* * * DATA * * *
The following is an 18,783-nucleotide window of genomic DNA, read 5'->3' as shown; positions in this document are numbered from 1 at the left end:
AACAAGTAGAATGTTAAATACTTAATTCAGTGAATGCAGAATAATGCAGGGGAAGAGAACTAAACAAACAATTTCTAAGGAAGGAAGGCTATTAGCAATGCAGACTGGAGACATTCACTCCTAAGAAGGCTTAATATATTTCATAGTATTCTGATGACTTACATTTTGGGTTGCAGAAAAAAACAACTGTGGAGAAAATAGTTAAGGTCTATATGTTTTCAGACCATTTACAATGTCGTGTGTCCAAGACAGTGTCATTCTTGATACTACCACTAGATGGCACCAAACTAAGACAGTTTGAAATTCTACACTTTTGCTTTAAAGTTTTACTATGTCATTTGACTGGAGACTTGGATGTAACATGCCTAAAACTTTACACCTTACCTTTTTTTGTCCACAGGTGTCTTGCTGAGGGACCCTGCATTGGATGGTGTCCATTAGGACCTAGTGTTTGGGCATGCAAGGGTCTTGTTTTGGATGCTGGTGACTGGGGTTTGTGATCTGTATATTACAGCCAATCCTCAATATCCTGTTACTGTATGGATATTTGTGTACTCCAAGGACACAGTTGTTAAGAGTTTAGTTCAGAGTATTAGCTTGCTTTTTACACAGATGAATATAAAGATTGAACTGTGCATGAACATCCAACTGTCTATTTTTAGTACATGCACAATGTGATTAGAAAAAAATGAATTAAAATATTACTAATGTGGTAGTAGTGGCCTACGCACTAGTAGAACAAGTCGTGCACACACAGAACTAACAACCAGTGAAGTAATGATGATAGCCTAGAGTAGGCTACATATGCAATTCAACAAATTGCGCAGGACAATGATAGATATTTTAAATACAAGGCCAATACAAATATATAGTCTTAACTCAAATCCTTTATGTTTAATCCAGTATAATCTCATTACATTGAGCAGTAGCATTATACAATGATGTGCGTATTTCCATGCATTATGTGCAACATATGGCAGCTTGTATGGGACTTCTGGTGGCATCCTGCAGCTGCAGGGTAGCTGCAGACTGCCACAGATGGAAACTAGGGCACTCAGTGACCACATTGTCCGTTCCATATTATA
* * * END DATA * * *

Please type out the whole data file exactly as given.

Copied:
The following is an 18,783-nucleotide window of genomic DNA, read 5'->3' as shown; positions in this document are numbered from 1 at the left end:
AACAAGTAGAATGTTAAATACTTAATTCAGTGAATGCAGAATAATGCAGGGGAAGAGAACTAAACAAACAATTTCTAAGGAAGGAAGGCTATTAGCAATGCAGACTGGAGACATTCACTCCTAAGAAGGCTTAATATATTTCATAGTATTCTGATGACTTACATTTTGGGTTGCAGAAAAAAACAACTGTGGAGAAAATAGTTAAGGTCTATATGTTTTCAGACCATTTACAATGTCGTGTGTCCAAGACAGTGTCATTCTTGATACTACCACTAGATGGCACCAAACTAAGACAGTTTGAAATTCTACACTTTTGCTTTAAAGTTTTACTATGTCATTTGACTGGAGACTTGGATGTAACATGCCTAAAACTTTACACCTTACCTTTTTTTGTCCACAGGTGTCTTGCTGAGGGACCCTGCATTGGATGGTGTCCATTAGGACCTAGTGTTTGGGCATGCAAGGGTCTTGTTTTGGATGCTGGTGACTGGGGTTTGTGATCTGTATATTACAGCCAATCCTCAATATCCTGTTACTGTATGGATATTTGTGTACTCCAAGGACACAGTTGTTAAGAGTTTAGTTCAGAGTATTAGCTTGCTTTTTACACAGATGAATATAAAGATTGAACTGTGCATGAACATCCAACTGTCTATTTTTAGTACATGCACAATGTGATTAGAAAAAAATGAATTAAAATATTACTAATGTGGTAGTAGTGGCCTACGCACTAGTAGAACAAGTCGTGCACACACAGAACTAACAACCAGTGAAGTAATGATGATAGCCTAGAGTAGGCTACATATGCAATTCAACAAATTGCGCAGGACAATGATAGATATTTTAAATACAAGGCCAATACAAATATATAGTCTTAACTCAAATCCTTTATGTTTAATCCAGTATAATCTCATTACATTGAGCAGTAGCATTATACAATGATGTGCGTATTTCCATGCATTATGTGCAACATATGGCAGCTTGTATGGGACTTCTGGTGGCATCCTGCAGCTGCAGGGTAGCTGCAGACTGCCACAGATGGAAACTAGGGCACTCAGTGACCACATTGTCCGTTCCATATTATA